Be the Change: Dr. Richard Allen Fiske – Maestro of Music

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It’s Wednesday afternoon at Shasta College, and students are filing into the music building lugging their thick black instrument cases. The violins and cellos get tuned and horns warm up as Dr. Richard Allen Fiske – the affable conductor and music director of the Shasta Youth Symphony for more than 20 years – welcomes the young musicians to rehearsal.

Now in his 80s, Dr. Fiske has introduced classical symphonic repertoire to a generation of the North State’s young musicians who audition each summer for a seat in the youth orchestra. Some are fourth and fifth graders who look nervous, some are high schoolers with several years of experience, still others are college students who have gotten to know Dr. Fiske in his rigorous theory classes. Each week, they tackle new arrangements requiring them to sight read, keep tempo and deliver quality performances of some of the most famous symphonies and overtures.

art-1115-btc2It’s not easy – but students who accept the challenge say that, year after year, Dr. Fiske’s passion for music as well as his high expectations prove rewarding.

“He works really well with young students who are as passionate about music as he is, and he does everything he can to keep music alive,” says William Storz, a Shasta College music student now in his third year with the Youth Symphony. Storz says most classes include “life lessons” and reflections on Dr. Fiske’s many musical experiences. “Because of his experience, he has so much to offer us to bring musical history alive.”

  Dr. Fiske earned degrees in conducting and music education from prestigious conservatories like Oberlin Conservatory of Music, Manhattan School of Music, Julliard School, and Indiana University in addition to studying at L’Ecole Normale de Musique in Paris. And he has served as a conductor with notable symphonies around the world, including the Shasta Symphony Orchestra, which he led for more than 20 years.

“We’ve always felt so privileged that someone with such a prestigious background would care and spend time with the kids,” says Carrie Heneveld, past president of the Shasta Youth Symphony and mother of 11 children, including 8 who participated in the orchestra. One daughter, who served as first violinist and guest conductor with Dr. Fiske several years ago, is now finishing her degree in music education and is touring with a musical group. “Dr. Fiske is very encouraging and has a great sense of humor,” adds Carrie.

Reflecting on his love of music and ongoing commitment to the North State’s young musicians, here’s what Dr. Fiske had to say:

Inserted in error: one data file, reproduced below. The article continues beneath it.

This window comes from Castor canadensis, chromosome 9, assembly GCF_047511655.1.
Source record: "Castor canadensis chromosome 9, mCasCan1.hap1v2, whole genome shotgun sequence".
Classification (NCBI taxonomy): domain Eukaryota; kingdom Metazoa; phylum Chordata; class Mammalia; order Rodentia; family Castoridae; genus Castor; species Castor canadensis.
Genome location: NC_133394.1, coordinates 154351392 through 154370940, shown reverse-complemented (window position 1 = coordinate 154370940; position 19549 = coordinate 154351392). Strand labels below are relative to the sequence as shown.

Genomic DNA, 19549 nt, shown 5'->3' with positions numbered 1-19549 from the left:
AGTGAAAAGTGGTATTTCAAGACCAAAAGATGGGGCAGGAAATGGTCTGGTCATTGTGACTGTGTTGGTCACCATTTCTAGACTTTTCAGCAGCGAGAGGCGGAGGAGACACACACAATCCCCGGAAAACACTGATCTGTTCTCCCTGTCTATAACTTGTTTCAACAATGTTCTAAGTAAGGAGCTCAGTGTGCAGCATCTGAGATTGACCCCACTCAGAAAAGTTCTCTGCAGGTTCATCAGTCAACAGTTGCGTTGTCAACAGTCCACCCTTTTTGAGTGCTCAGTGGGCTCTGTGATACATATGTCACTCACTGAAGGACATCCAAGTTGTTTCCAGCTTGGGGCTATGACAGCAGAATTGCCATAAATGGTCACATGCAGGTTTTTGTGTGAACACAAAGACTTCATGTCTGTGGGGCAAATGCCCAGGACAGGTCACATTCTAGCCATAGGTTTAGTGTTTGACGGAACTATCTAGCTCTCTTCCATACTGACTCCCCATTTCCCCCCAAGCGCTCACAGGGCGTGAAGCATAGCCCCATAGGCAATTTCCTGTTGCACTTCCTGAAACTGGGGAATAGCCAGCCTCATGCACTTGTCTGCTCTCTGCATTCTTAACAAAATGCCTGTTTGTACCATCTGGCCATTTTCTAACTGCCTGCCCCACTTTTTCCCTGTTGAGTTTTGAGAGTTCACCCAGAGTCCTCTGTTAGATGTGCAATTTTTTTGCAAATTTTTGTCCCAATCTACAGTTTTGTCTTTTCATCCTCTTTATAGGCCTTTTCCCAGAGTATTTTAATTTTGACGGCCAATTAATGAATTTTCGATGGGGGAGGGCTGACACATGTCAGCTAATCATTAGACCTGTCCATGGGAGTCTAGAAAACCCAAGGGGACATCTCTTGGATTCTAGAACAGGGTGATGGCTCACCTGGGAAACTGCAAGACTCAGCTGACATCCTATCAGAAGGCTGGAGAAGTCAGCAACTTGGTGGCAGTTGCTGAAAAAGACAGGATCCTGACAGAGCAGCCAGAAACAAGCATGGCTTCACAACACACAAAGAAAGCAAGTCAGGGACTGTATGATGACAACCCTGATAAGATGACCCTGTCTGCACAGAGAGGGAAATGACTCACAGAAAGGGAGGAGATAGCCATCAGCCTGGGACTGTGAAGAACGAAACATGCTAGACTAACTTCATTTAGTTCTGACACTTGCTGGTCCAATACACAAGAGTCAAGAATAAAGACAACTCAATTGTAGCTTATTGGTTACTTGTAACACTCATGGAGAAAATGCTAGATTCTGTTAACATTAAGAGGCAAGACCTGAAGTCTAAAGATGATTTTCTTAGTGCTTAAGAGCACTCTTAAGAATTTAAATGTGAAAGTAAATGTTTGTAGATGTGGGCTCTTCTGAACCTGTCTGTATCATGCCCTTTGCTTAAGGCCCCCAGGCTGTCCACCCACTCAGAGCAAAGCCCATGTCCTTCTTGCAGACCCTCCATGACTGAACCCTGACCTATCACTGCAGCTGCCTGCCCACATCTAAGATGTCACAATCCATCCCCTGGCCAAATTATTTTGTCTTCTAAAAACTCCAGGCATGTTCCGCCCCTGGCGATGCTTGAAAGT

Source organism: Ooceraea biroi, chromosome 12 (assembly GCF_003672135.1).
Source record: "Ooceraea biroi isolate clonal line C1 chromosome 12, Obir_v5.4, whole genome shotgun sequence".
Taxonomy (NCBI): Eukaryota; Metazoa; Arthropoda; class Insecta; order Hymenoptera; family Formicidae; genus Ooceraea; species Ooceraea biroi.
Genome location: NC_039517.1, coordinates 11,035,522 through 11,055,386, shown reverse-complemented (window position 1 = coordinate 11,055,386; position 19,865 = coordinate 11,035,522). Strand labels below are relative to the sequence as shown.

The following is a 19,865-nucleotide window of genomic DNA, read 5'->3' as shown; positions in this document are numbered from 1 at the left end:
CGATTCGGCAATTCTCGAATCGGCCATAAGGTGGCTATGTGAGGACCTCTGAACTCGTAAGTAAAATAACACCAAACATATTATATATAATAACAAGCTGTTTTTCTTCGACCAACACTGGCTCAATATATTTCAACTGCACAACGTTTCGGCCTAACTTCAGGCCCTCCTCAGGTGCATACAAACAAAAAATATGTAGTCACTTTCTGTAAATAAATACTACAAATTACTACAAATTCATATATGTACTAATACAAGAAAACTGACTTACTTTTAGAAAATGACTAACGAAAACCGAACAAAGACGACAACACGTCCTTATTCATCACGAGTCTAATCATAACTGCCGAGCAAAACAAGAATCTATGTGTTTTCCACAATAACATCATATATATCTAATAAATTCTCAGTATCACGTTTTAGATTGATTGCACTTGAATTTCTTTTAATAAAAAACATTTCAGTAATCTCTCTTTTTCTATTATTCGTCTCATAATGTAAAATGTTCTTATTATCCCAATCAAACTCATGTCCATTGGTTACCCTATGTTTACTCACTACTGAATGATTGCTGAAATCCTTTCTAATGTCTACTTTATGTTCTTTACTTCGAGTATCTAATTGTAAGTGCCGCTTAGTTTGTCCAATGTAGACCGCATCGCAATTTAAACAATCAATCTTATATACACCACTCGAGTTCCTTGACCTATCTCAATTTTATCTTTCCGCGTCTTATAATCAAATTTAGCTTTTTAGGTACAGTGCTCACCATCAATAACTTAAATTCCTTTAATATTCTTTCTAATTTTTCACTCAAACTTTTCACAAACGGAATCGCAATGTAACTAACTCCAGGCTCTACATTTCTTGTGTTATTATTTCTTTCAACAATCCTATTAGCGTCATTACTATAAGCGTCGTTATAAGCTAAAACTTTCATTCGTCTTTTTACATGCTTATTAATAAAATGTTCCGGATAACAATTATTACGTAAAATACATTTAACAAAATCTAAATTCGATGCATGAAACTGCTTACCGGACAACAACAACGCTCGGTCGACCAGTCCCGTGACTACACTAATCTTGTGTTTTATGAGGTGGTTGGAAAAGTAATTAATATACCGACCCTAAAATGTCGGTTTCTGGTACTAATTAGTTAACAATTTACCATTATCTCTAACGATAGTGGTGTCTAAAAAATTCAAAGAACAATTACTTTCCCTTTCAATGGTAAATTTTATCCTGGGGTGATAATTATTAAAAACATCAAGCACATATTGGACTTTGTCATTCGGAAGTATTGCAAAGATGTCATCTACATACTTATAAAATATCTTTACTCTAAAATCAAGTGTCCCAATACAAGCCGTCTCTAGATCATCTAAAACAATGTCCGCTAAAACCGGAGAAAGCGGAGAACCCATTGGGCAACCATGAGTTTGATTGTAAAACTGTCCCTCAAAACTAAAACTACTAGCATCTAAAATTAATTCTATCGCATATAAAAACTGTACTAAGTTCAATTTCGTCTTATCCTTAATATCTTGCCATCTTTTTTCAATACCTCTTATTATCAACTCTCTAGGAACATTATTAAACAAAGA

When did you discover your love of music?

We had a piano. I must have been 1 or 2 years old and I remember seeing my grandfather play it. I started learning piano when I was about 6 or 7. I had an aunt who had been ill and became deaf. She loved to sing hymns. I had the music and she would sing, but I had to figure out her pitch. I didn’t realize it but I was learning to transpose music. All I knew was that I loved my aunt so much, I wanted to please her. Then my uncle would say, “Come here, Professor.”  That’s what he would call me, even as a boy, and he’d give me a quarter as a reward.

What motivates you to work with young musicians?

My mission here is to work with the kids. I have to support what the kids are doing. They are the voice of the future. I love to see the students grow as musicians. Many of the students then come back as music majors or go off to other colleges to study music.

Do you have a favorite quote or life philosophy?

“Every child for music, and music for every child.” Karl Gehrkens came up with that slogan at Oberlin Conservatory. And I believe in that.

Who inspires you?

The next great performance I hear – wherever it comes from.

Do you have any words of wisdom to share with kids and young adults in our community – particularly young musicians?

You have to practice to get ahead. Don’t give up on that too early because that practice will stay with you the rest of your life.

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The mission of our Be the Change column is to feature community members from the North State who are actively making a difference in community life. If you would like to nominate someone who is making a difference, please write to pn@northstateparent.com.

Sonia Giordani-Johnston
About Sonia Giordani-Johnston

Sonia Giordani-Johnston is a freelance writer inspired by generous people who do small acts of kindness with great love. She lives in Redding with her husband, their four children, a dog and 12 chickens.

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